Tuesday, August 4, 2009

Juvenile Fiction

Back in the day, the 4th-grade day, we had a thing called a bookmobile. The bookmobile, a little library on wheels about the size of two UPS trucks, dropped by our neighborhood in the summertime.

Almost the entire collection was aimed at children our age, and included all the classics – Maud Hart Lovelace, PL Travers, EB White, Burnett, Dahl. We’d step inside the sweating cab and be knocked for a loop by the pit smell of old-books. Open the Secret Garden, bend back the spine, and breathe in the musty perfume of other grubby little hands from years before. All those old novels steaming in the hot summer trailer – it smelled like a promise to me.

We’d usually pick up a potboiler as well, maybe the latest Nancy Drew. Sure, Nancy Drew and the blue convertible added up to a piece of crap. We knew that; we had taste. But sometimes, oftentimes, we chose not to exercise it.

And then, we’d take our books home and change into swimsuits and head out to one of the neighbors to spend the hottest part of the afternoon in the pool, perfecting our dives and greening our hair.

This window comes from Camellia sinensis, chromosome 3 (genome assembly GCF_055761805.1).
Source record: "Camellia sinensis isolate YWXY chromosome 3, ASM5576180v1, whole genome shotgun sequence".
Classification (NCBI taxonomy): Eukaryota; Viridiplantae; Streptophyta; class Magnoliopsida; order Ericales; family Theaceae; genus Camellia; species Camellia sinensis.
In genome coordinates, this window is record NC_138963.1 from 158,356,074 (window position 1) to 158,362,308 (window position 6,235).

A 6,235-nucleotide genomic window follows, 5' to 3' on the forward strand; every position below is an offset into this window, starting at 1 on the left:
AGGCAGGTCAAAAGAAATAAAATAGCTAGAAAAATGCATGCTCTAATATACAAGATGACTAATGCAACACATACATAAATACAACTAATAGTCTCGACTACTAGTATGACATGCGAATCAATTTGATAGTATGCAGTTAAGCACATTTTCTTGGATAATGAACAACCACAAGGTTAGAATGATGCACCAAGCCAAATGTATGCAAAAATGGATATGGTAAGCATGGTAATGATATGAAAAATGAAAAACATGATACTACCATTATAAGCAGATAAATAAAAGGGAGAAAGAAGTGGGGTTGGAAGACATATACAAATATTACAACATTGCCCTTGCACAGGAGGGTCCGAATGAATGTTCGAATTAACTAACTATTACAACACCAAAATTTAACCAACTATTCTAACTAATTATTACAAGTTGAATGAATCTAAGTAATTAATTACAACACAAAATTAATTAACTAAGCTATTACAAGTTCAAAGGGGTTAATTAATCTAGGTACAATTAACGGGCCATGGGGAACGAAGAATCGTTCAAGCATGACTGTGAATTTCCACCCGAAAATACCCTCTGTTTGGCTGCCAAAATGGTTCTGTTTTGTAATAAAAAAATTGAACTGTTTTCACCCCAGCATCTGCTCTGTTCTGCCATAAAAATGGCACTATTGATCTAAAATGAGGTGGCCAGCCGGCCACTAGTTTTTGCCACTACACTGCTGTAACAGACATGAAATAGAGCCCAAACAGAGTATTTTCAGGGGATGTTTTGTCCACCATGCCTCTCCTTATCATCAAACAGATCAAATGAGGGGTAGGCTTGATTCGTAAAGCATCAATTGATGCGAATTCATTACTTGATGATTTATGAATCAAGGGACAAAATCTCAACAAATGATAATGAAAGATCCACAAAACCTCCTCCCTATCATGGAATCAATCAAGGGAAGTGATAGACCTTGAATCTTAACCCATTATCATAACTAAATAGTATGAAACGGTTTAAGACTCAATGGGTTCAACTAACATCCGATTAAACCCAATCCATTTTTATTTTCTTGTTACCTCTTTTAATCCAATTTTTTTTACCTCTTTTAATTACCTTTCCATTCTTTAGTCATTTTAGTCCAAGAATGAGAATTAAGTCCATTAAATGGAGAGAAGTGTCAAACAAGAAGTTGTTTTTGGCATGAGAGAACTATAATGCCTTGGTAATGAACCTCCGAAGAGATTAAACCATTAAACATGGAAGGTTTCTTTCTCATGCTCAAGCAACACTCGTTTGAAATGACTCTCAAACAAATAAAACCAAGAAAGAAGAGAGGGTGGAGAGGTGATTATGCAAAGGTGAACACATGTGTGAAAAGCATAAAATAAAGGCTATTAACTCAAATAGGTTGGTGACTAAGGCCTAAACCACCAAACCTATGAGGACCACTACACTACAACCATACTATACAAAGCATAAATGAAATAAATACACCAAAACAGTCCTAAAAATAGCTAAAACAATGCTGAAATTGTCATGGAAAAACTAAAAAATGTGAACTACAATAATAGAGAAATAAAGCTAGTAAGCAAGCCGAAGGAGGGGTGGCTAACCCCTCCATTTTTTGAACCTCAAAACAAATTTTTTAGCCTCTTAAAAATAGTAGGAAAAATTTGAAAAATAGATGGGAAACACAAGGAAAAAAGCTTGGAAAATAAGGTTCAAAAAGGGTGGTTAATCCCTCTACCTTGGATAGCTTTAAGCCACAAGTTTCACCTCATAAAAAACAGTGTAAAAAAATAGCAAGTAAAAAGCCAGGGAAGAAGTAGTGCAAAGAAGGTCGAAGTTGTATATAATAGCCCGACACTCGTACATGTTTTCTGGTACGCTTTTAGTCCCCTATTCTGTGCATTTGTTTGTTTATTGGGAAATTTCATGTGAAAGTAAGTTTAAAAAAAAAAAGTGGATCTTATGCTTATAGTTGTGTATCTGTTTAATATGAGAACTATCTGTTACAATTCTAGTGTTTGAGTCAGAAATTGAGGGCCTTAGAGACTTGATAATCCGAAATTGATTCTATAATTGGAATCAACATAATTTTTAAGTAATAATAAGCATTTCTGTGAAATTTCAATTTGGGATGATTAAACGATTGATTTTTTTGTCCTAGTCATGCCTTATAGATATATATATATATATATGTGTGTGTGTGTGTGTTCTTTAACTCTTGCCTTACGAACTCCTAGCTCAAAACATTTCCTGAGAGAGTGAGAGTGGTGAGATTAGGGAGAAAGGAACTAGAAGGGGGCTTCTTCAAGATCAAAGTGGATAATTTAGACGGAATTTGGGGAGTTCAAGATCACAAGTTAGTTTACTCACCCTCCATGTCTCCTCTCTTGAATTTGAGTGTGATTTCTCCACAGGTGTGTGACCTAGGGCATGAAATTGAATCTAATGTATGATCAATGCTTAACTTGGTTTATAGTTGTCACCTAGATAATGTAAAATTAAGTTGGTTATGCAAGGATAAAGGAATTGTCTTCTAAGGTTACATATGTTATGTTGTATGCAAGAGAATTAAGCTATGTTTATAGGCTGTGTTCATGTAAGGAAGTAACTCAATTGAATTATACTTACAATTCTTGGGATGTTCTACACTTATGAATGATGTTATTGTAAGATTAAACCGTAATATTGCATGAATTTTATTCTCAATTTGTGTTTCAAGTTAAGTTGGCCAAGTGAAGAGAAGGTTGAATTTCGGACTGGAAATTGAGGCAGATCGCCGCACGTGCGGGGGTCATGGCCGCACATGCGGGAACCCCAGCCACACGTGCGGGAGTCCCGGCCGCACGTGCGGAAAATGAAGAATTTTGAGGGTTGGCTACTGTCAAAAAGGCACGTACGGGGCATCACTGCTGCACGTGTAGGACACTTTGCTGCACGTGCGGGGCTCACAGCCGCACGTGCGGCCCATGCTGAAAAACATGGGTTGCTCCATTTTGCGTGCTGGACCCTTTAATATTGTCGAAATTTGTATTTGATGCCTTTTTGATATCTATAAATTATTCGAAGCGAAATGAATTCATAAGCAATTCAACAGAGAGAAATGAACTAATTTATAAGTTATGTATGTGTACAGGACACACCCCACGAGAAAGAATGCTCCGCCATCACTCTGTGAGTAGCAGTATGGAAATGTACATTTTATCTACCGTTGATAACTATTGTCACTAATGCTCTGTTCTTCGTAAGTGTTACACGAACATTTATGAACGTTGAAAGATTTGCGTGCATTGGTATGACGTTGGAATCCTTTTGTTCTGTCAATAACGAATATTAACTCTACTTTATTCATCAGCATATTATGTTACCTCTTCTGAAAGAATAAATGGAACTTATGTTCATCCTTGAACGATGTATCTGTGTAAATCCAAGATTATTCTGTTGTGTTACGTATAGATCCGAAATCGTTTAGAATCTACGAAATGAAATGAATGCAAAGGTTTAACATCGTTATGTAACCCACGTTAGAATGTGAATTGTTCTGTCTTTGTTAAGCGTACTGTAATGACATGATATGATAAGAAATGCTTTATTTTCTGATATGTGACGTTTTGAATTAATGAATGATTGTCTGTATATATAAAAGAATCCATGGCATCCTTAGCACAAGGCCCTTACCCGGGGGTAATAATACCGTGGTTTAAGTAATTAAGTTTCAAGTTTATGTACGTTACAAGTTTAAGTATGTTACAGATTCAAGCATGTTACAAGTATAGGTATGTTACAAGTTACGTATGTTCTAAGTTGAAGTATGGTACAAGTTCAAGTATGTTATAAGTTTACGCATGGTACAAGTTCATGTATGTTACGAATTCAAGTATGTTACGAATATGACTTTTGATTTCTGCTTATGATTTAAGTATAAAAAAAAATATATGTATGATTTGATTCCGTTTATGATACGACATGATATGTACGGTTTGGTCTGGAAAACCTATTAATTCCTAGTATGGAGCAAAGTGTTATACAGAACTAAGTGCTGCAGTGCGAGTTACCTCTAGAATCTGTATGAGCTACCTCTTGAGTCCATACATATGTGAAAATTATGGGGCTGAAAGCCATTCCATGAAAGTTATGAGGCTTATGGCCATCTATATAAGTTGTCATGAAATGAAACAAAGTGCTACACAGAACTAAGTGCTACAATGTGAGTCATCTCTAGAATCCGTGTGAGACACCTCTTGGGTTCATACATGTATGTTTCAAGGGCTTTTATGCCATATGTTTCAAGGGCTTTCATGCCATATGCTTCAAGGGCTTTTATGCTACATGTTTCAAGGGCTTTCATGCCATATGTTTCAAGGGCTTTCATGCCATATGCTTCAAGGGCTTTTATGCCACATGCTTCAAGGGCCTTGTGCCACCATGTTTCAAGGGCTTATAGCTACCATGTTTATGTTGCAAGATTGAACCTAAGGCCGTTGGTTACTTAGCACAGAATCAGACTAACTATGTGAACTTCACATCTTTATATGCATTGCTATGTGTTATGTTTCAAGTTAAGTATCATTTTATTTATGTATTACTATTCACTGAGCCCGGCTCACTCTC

Some kids were our friends because of what we shared – a love to giggle, a love of animals, and a developing sense of the world around us.

Then we made some friends because of what they had -- A pool, a horse, a mother who knew how to whip up homemade 50-50 bars. We were opportunists and hedonists, afterall.

My friends and I, we rated each other on the shifting scale of best friend for eternity to best friend until September. The ranking would change daily. Friendship was like the next popsicle -- accessible, sweet, transitory. As kids of the ever mobile executive dads, likely as not, any or all of us would be pushing off within the year.

Kidlet days

24 comments:

  1. ... mmm ... noice ... I'll do an Oliver on that, please.

    ReplyDelete
  2. Wow. You really capture the mood of childhood summers.

    Here's a song that reminds me of some of it:

    http://www.youtube.com/watch?v=0ztc_lAb5Ws

    ReplyDelete
  3. Nancy Drew, the pulp of youth. I read them all.

    I know you keep saying you're not a novelist... but girlfriend, you keep writing these great openings for a novel...

    ReplyDelete